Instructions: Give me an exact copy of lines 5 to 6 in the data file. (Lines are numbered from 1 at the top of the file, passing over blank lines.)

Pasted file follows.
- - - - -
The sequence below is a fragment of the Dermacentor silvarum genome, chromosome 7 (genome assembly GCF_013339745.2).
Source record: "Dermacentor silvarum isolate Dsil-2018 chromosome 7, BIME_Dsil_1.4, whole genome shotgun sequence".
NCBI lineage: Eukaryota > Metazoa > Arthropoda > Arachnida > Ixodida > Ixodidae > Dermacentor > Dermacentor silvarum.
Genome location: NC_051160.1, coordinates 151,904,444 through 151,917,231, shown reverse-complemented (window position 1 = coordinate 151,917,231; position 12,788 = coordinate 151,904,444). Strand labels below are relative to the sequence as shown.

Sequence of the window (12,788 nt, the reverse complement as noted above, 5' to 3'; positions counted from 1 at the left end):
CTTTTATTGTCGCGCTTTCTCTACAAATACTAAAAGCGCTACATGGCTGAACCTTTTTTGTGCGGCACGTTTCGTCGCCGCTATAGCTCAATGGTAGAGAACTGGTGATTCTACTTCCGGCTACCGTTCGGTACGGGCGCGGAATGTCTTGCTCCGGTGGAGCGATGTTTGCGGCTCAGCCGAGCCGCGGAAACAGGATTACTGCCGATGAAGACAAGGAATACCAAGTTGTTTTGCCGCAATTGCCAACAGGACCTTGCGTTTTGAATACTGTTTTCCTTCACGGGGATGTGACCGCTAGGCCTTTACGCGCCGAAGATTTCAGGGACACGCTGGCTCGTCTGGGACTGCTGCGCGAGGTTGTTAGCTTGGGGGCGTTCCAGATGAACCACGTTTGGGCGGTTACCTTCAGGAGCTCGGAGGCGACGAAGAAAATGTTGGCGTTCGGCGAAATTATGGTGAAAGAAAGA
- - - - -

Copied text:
Sequence of the window (12,788 nt, the reverse complement as noted above, 5' to 3'; positions counted from 1 at the left end):
CTTTTATTGTCGCGCTTTCTCTACAAATACTAAAAGCGCTACATGGCTGAACCTTTTTTGTGCGGCACGTTTCGTCGCCGCTATAGCTCAATGGTAGAGAACTGGTGATTCTACTTCCGGCTACCGTTCGGTACGGGCGCGGAATGTCTTGCTCCGGTGGAGCGATGTTTGCGGCTCAGCCGAGCCGCGGAAACAGGATTACTGCCGATGAAGACAAGGAATACCAAGTTGTTTTGCCGCAATTGCCAACAGGACCTTGCGTTTTGAATACTGTTTTCCTTCACGGGGATGTGACCGCTAGGCCTTTACGCGCCGAAGATTTCAGGGACACGCTGGCTCGTCTGGGACTGCTGCGCGAGGTTGTTAGCTTGGGGGCGTTCCAGATGAACCACGTTTGGGCGGTTACCTTCAGGAGCTCGGAGGCGACGAAGAAAATGTTGGCGTTCGGCGAAATTATGGTGAAAGAAAGA